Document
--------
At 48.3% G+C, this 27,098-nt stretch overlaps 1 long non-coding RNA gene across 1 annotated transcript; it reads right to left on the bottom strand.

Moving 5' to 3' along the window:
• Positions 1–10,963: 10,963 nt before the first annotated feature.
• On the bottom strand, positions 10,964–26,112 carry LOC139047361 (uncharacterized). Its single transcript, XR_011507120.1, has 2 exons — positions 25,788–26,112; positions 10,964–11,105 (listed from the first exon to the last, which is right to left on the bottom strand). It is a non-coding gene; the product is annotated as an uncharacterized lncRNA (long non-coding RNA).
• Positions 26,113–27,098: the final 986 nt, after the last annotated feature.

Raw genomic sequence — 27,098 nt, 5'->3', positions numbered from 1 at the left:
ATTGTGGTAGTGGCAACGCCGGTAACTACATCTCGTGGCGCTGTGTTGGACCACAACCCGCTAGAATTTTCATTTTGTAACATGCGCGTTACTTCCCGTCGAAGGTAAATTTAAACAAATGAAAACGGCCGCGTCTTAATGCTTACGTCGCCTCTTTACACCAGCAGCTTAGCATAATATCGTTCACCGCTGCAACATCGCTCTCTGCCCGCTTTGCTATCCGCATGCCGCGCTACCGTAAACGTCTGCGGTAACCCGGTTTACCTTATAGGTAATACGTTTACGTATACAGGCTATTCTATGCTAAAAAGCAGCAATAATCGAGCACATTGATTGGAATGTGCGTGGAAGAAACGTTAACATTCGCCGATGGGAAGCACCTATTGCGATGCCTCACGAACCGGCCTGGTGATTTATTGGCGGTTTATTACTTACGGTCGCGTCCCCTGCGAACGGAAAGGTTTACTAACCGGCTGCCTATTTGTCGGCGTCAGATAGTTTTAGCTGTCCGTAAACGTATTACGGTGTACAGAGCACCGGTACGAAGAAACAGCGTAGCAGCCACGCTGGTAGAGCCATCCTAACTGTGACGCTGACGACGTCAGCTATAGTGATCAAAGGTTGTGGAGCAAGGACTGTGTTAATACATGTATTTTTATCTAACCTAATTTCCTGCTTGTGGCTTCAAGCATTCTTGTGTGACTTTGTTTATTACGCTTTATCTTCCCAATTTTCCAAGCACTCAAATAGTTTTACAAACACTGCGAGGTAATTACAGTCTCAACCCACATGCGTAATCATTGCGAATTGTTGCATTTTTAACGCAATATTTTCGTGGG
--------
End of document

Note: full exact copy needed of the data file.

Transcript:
At 48.3% G+C, this 27,098-nt stretch overlaps 1 long non-coding RNA gene across 1 annotated transcript; it reads right to left on the bottom strand.

Moving 5' to 3' along the window:
• Positions 1–10,963: 10,963 nt before the first annotated feature.
• On the bottom strand, positions 10,964–26,112 carry LOC139047361 (uncharacterized). Its single transcript, XR_011507120.1, has 2 exons — positions 25,788–26,112; positions 10,964–11,105 (listed from the first exon to the last, which is right to left on the bottom strand). It is a non-coding gene; the product is annotated as an uncharacterized lncRNA (long non-coding RNA).
• Positions 26,113–27,098: the final 986 nt, after the last annotated feature.

Raw genomic sequence — 27,098 nt, 5'->3', positions numbered from 1 at the left:
ATTGTGGTAGTGGCAACGCCGGTAACTACATCTCGTGGCGCTGTGTTGGACCACAACCCGCTAGAATTTTCATTTTGTAACATGCGCGTTACTTCCCGTCGAAGGTAAATTTAAACAAATGAAAACGGCCGCGTCTTAATGCTTACGTCGCCTCTTTACACCAGCAGCTTAGCATAATATCGTTCACCGCTGCAACATCGCTCTCTGCCCGCTTTGCTATCCGCATGCCGCGCTACCGTAAACGTCTGCGGTAACCCGGTTTACCTTATAGGTAATACGTTTACGTATACAGGCTATTCTATGCTAAAAAGCAGCAATAATCGAGCACATTGATTGGAATGTGCGTGGAAGAAACGTTAACATTCGCCGATGGGAAGCACCTATTGCGATGCCTCACGAACCGGCCTGGTGATTTATTGGCGGTTTATTACTTACGGTCGCGTCCCCTGCGAACGGAAAGGTTTACTAACCGGCTGCCTATTTGTCGGCGTCAGATAGTTTTAGCTGTCCGTAAACGTATTACGGTGTACAGAGCACCGGTACGAAGAAACAGCGTAGCAGCCACGCTGGTAGAGCCATCCTAACTGTGACGCTGACGACGTCAGCTATAGTGATCAAAGGTTGTGGAGCAAGGACTGTGTTAATACATGTATTTTTATCTAACCTAATTTCCTGCTTGTGGCTTCAAGCATTCTTGTGTGACTTTGTTTATTACGCTTTATCTTCCCAATTTTCCAAGCACTCAAATAGTTTTACAAACACTGCGAGGTAATTACAGTCTCAACCCACATGCGTAATCATTGCGAATTGTTGCATTTTTAACGCAATATTTTCGTGGG